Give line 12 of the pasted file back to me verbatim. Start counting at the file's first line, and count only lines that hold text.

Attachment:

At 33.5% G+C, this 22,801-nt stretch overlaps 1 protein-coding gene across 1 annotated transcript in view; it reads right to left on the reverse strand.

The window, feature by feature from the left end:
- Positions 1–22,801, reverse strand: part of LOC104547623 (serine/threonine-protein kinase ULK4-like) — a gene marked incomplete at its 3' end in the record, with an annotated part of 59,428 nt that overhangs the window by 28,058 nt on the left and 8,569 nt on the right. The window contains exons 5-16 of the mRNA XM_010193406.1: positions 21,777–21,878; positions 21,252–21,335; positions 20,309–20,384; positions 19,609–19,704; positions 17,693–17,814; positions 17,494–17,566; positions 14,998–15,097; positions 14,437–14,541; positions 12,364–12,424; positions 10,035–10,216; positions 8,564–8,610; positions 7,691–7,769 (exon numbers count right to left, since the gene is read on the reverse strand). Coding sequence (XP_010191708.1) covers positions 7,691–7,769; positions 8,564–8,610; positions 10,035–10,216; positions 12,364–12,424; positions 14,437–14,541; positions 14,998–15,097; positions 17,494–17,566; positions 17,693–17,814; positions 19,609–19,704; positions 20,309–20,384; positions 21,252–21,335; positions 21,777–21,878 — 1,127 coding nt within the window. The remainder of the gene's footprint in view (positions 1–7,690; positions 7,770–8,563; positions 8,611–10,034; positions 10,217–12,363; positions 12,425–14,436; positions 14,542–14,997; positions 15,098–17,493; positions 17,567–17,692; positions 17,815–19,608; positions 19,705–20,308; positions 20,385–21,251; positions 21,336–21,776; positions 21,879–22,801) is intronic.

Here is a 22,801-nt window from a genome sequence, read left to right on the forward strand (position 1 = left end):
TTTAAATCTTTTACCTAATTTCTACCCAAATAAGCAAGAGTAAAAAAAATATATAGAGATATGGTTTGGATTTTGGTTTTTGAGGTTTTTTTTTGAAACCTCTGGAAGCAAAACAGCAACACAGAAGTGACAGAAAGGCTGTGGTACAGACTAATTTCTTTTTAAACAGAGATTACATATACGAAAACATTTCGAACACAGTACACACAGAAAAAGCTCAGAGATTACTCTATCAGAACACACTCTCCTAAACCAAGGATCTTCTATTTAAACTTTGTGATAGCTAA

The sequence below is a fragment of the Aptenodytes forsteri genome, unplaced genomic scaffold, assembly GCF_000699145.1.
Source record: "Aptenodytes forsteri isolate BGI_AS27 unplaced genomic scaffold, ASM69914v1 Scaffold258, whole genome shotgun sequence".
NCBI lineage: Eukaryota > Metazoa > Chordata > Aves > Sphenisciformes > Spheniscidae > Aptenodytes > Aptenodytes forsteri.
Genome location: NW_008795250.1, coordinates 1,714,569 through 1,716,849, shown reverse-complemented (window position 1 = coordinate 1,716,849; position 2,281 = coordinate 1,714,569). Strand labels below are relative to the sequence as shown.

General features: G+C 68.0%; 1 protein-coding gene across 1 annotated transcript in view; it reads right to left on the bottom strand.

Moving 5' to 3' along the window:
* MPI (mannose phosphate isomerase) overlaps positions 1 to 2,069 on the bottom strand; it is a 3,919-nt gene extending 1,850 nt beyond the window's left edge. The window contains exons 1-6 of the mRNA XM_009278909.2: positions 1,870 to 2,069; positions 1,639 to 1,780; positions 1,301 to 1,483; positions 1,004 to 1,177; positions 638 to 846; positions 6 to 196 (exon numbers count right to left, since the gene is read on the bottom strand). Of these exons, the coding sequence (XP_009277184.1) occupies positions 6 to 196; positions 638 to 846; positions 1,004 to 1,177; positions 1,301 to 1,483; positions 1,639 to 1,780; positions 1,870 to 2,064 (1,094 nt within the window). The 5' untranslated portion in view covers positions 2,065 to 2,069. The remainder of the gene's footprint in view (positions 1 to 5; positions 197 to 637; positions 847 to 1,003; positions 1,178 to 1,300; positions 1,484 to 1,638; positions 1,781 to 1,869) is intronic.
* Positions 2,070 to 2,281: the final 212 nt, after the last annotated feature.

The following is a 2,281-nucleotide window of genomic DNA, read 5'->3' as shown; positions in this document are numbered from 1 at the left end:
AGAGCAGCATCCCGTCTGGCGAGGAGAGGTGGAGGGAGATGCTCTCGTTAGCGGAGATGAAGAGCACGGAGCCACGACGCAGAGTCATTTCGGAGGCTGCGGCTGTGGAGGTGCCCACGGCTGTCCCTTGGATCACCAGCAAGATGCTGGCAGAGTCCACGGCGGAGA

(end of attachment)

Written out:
* MPI (mannose phosphate isomerase) overlaps positions 1 to 2,069 on the bottom strand; it is a 3,919-nt gene extending 1,850 nt beyond the window's left edge. The window contains exons 1-6 of the mRNA XM_009278909.2: positions 1,870 to 2,069; positions 1,639 to 1,780; positions 1,301 to 1,483; positions 1,004 to 1,177; positions 638 to 846; positions 6 to 196 (exon numbers count right to left, since the gene is read on the bottom strand). Of these exons, the coding sequence (XP_009277184.1) occupies positions 6 to 196; positions 638 to 846; positions 1,004 to 1,177; positions 1,301 to 1,483; positions 1,639 to 1,780; positions 1,870 to 2,064 (1,094 nt within the window). The 5' untranslated portion in view covers positions 2,065 to 2,069. The remainder of the gene's footprint in view (positions 1 to 5; positions 197 to 637; positions 847 to 1,003; positions 1,178 to 1,300; positions 1,484 to 1,638; positions 1,781 to 1,869) is intronic.